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Symposium, Attention : Detail

Symposium as part of the Summer Lodge

3rd July 2015


Martin Lewis (Research Student, NTU)

I like the word attention, it crops up a lot in my practice, indeed one could say this is what my practice is, attending through the agency of drawing. At first sight one might also state that my practice involves detail, attending to each small individual feature of what is being experienced. However when attention is given to the etymology of detail, de > to separate, tailler >to cut, it takes on a different hue. Detail now becomes as a biopsy taken from the body in order to examine it more closely. This is not what I do at all, cutting and separating. So if not detail, what?

Emma Belli (Theater Designer)

A Theatre Designer is responsible for everything visual in a performance. Detail is taken directly from the source material (written, musical or movement) backed up with research of social, art and political history; giving depth and nuance to the piece. Designers build intricate scale models and produce technical drawings. The models help to plan, construct and visualize the space and how it transforms. They are a seductive tool in describing the aesthetic of the production. Figures in the model, explore the relationships between the settings, their ergonomitry, spatial dynamics and the focus of the audience. The models and drawings become the focal point of reference for every department within the production. The designer then heads all visual departments to realisation at full scale.

Andrew Bracey (Sr. Lecturer University of Lincoln)

For several years I was a projectionist and this time has had a major impact on how I look and think as an artist. The projectionist has a unique and rather strange way of viewing films. As the end of the reel approaches the projectionist forensically examines the film, keeping a watchful eye out for the cue-dots. These tiny, round scratches or holes appear in the right hand corner and tell the projectionist that they must start the motor of the machine and get ready for the ‘changeover’. As they only appear for one-sixth of a second, there is an enormous amount of attention focused on this point. Time slows down and the sense of heightened awareness overcomes the projectionist, this is how I feel in front of a piece of art that really ‘works’.

Hannah Lockwood (BA (hons) Student, NTU)

The unseen and overlooked in everyday life and our surroundings, these are the influences that become starting points into research and work. Remnants of a past history in objects, cracks, fractures, gaps, rips and stains. Every object has a history and paying attention to this begins to tell a story. Photographing these blemishes and marks on objects and surfaces fuel installation and sculptural works that respond to these marks. Bringing them to the forefront of peoples attention, turning them into intricate and labor intensive pieces.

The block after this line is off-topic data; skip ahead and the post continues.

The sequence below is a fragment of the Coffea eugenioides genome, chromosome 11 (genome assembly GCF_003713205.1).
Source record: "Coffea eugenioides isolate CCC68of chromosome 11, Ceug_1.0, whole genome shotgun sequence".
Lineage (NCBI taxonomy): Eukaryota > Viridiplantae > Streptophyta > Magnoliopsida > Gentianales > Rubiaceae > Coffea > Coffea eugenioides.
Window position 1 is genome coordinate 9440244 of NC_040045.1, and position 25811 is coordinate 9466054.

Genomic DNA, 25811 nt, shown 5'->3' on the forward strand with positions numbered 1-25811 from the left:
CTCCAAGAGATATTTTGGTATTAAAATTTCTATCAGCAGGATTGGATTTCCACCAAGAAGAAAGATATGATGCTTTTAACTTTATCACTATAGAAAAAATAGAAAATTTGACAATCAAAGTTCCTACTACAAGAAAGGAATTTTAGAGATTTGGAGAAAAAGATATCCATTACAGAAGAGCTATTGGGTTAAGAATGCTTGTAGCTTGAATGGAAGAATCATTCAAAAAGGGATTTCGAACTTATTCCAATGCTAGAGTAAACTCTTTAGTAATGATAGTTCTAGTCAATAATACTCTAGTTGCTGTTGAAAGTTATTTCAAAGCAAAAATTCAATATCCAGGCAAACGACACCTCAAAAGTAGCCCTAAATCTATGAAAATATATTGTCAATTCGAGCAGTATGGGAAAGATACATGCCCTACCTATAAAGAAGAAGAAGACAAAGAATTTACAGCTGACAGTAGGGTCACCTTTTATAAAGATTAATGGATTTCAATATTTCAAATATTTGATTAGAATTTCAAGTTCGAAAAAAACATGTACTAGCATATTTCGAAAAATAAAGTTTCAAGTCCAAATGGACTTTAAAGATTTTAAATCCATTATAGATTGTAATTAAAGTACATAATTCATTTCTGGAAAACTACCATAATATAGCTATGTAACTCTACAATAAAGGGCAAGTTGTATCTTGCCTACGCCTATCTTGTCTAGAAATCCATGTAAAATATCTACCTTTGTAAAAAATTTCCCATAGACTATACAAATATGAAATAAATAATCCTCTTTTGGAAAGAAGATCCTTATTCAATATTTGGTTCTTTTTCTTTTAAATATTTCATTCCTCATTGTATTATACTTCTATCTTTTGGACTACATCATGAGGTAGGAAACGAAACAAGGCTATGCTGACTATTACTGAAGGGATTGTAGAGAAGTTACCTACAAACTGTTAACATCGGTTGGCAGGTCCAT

Phil Cosker (Novelist)

I write across a number of genres:

Novels;      Screenplays;       Libretti;     Short stories;     Journalism.

Each has a different demand for detail.   I shall deal with the novel.

I assume a contract of imagination with the reader. Sitting at my table I have choices: to imagine the reader reading; to ignore the reader reading; to believe in the integrity of my words. This has implications for detail: Always it’s all at the same time. Always a challenge. A matter of fine judgement. A matter of making space for the reader to commit to imagination. A matter of meaning.  And making is all.

Christine Stevens (Artist and Gestalt Therapist)

Combe Martin, Devon, 6 June  3.17pm

The sun warms my skin as a sudden gust off the sea flicks my hair into my mouth and riffles my clothing.  Eyes closed, I hear the modulating murmur of traffic on the road across the valley, winding down to the narrow beach.  From the trees below me come trilling melodic fragments of birdsongs.  A rook caws harshly.  The high sweet calls of children hang in the air.  A car door closes.  The soft susurration of the breaking waves mingles with the soughing in the breeze of the long grasses and flowering nettles beside my slatted bench on the cliffside.

Danica Maier (Sr. Lecturer NTU)

Subtle slippages between the expected, minor moments found in the comings and goings of everyday life, discovered only through close observation, looking again. Attention and curiosity is needed to uncover these moments.  Only through investing time and truly looking are details revealed.

Ashely Gallant (Curator, The Collection and Usher Gallery, Lincoln)

Ashley will approach the subject of attention : detail from a museological standpoint. Putting forward the problems and opportunities that the concentrated attention to the detail of the object has on presenting a curated exhibition as a practice. How does attention and detail relate to the audiences relationship to the museum as an institution.